True Crime Tuesdays: The Tall Man (2011)
Helen Archer | On 21, Apr 2020
Every other Tuesday, our resident true crime obsessive gets their fix with a documentary film or series. We call it True Crime Tuesdays.
In the days of multi-episode true crime extravaganzas, it comes as something of a shock to remember a simpler time, of the stand-alone, one-off documentary. At a pared-back running time of 80 minutes, Tony Krawitz’s 2011 film The Tall Man, based on the book by Chloe Hooper, is an altogether quieter affair, almost a throwback to the output of public service channels. And yet the story, unhurriedly told, is one that’s sadly all-too-familiar in the era of social media.
In 2006, Cameron Doomadgee was arrested for being drunk and disorderly on Palm Island, Queensland, home to an Aborigine community – many of whom, historically, had been removed from their parents and sent to live there with white missionaries. Within 45 minutes of allegedly swearing at a policeman, Senior Sergeant Chris Hurley, the mild-mannered Cameron would be dead. Hurley is the ‘tall man’ of the title – at 6ft 7, and weighing 115 kg, in the opening of the film he is likened to a boogieman of childhood nightmares. But his sheer size becomes increasingly relevant when the nature of Cameron’s injuries are revealed; the cause of death was ruled to be a massive force to the abdomen, which broke four ribs and all-but severed his liver. Such injuries, it is stated here, are most often seen in road deaths, after sudden and severe car collisions. There were also bruises of his jaw, forehead, and eye.
Family and friends are interviewed, who all speak to the grief and sense of injustice felt after his death – feelings shared not just by those who loved him, but by the Aborigine community as a whole. Riots broke out in the immediate aftermath, with the police station and Hurley’s house being burned down, leading to widespread arrests. Further protests erupted when the coroner implicated Hurley in Cameron’s death, which ultimately resulted in him being charged with manslaughter. Meanwhile, the police organised counter-protests, marching on parliament in support of Hurley.
Lawyers, journalists, doctors and activists are all interviewed here, along with a representative of the police union – although Hurley refused to take part. What transpires is a picture of a man with anger management issues, who had a history of violence in his treatment of Aborigines, even though he had previously been vocal in his attempts to advocate for them. The community was split between the indigenous population and the white population, who express their disbelief that Hurley could be capable of such a thing, while the police put the full force of their weight behind him. The collusion in the immediate aftermath of Cameron’s death takes 5 years to be uncovered, as does the belittlement of an Aborigine witness who described what he saw but was discredited on account of his background.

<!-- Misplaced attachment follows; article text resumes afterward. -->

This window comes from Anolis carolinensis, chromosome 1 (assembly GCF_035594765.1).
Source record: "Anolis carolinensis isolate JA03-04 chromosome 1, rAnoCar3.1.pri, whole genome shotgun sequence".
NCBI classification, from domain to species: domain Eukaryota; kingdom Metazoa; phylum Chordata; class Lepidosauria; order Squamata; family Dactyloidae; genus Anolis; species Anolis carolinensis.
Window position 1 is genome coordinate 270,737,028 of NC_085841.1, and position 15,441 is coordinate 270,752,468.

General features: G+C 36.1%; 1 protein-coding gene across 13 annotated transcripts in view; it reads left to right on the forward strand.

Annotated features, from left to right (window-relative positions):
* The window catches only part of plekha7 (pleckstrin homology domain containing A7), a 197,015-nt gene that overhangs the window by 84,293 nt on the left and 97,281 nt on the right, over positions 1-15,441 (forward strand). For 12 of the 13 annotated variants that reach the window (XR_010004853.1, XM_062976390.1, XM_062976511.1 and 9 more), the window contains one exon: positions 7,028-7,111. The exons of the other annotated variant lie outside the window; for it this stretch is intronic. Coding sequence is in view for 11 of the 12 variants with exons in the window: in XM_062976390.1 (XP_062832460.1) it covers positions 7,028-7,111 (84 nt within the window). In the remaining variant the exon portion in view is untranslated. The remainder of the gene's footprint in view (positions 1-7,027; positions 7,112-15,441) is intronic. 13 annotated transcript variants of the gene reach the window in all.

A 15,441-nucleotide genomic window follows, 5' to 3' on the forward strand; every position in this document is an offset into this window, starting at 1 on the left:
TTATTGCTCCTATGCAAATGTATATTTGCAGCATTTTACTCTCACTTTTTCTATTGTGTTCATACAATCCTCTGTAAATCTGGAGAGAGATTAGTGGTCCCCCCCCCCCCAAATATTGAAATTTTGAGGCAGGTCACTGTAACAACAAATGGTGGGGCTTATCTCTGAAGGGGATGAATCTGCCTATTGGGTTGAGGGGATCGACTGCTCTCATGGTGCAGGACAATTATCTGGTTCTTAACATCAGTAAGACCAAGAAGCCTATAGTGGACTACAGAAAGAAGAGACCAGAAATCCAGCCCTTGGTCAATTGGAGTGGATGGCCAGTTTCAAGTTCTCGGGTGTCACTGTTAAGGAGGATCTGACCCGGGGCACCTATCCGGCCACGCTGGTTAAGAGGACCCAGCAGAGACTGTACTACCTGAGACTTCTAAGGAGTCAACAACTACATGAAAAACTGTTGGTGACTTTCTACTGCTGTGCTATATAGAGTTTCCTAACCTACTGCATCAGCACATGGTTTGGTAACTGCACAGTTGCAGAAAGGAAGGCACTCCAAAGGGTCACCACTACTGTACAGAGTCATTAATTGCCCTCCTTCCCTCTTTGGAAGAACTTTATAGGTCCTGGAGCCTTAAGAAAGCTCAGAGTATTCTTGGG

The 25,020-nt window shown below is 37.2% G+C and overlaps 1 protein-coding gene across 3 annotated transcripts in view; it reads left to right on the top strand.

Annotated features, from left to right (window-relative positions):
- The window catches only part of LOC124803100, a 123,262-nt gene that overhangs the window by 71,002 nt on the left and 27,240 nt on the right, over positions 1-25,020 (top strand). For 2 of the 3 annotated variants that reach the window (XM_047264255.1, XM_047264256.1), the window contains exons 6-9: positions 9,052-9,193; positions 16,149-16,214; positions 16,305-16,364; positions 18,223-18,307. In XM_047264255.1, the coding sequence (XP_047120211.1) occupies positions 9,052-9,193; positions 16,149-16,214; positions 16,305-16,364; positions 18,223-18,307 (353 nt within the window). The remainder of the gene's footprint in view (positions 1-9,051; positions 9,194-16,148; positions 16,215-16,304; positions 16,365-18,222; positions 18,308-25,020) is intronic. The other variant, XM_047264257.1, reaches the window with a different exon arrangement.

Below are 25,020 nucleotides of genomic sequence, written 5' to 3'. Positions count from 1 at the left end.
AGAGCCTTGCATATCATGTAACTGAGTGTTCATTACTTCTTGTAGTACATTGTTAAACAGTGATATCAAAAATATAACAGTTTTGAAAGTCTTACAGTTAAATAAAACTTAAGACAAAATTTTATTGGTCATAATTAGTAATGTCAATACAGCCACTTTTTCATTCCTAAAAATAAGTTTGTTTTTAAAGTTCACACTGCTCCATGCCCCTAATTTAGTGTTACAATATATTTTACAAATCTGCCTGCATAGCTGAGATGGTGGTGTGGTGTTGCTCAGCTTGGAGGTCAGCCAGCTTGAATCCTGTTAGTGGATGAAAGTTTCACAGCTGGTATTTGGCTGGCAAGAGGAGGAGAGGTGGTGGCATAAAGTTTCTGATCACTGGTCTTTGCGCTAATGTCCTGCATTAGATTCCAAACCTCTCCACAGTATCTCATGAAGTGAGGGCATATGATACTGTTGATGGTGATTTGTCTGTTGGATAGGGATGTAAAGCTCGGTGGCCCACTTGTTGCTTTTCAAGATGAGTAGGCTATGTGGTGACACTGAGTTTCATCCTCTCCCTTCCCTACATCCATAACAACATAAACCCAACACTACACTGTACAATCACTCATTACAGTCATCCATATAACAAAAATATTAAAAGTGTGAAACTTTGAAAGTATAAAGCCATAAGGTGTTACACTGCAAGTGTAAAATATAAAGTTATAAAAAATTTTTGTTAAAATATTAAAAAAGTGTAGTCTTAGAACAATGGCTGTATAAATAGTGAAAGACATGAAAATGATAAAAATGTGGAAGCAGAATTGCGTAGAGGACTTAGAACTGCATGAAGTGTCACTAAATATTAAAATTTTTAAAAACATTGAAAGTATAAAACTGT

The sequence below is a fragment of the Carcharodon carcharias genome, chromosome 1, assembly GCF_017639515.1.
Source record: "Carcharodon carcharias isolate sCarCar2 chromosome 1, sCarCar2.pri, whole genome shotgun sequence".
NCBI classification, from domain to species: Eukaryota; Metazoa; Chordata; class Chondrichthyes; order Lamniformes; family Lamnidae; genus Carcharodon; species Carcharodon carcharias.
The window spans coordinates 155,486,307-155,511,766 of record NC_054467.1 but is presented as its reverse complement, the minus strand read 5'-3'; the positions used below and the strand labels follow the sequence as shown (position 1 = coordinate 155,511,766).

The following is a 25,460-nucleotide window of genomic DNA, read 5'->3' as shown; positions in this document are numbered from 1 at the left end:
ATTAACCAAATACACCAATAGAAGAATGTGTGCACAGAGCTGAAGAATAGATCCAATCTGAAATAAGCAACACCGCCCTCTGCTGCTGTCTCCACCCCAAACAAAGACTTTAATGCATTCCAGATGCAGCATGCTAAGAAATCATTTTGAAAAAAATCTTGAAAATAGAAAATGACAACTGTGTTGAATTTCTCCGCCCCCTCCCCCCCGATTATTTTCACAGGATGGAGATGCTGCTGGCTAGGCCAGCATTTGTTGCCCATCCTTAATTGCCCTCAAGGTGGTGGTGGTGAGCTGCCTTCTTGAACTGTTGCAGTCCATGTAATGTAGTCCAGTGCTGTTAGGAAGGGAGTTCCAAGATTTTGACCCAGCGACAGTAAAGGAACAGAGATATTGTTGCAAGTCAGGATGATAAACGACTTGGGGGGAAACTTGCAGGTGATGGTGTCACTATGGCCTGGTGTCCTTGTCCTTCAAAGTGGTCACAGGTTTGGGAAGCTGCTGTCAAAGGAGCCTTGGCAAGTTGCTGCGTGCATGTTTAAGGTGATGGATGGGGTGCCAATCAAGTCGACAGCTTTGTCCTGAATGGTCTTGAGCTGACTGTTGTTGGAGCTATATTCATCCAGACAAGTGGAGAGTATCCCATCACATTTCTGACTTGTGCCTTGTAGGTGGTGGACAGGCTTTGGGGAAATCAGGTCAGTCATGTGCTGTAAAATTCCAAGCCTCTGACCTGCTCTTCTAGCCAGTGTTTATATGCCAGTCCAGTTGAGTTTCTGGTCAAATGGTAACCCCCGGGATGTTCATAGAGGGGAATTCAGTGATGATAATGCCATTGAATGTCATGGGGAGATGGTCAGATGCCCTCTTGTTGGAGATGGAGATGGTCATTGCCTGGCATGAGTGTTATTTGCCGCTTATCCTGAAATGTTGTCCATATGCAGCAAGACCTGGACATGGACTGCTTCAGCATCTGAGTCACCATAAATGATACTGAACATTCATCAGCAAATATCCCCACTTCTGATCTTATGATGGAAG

In many way, The Tall Man has the form of many contemporary true crime documentaries, following a linear timeline and leading up to a court case and the eventual verdict. But what separates this from more procedural programmes is the lyrical way in which it is filmed by Germain McMicking, and scored by Antony Partos and David McCormack. Near the start, there is a brief history of Palm Island itself, an idyllic location in which the Aborigine community who inhabit it are nonetheless beset by a historic and ongoing poverty, and all the problems which come with it – self-annihilation in the form of alcoholism, drug abuse, and high rates of suicide.
Cameron’s son Eric is interviewed over the course of the first half hour, and the grief of losing his beloved father looms over him like a physical weight. Cameron’s cellmate is a missing part of the film, and it transpires that he took his own life. But the entire documentary, from the heartbreaking interviews to the clips of the police reconstruction of the events which led to Cameron’s death, is intercut with the daily life of Palm Island itself – children playing, riding their bikes through the dusty streets, old ladies sitting in their garden smiling blissfully at the babies they hold, women swimming as the sun sets behind them, and horses galloping over deserted, unspoiled beaches.
The Tall Man is a subtle, yet atmospheric, investigation into police brutality, and the ways in which authoritarian power asserts itself over indigenous populations. Ending with Cameron’s partner reading out the statement she read in court, describing the simple but happy life she had imagined – of growing old with her husband and watching as their son became a man – it is not merely a moving tribute but an understated lament for all the lives torn asunder by the injustice at the heart of Palm Island, and of wider society.
The Tall Man (2011) is available on Sky Crime. Don’t have Sky? You can also stream it live and on-demand legally on NOW, for £9.99 a month, with no contract and a 7-day free trial. For the latest Sky TV packages and prices, click the button below.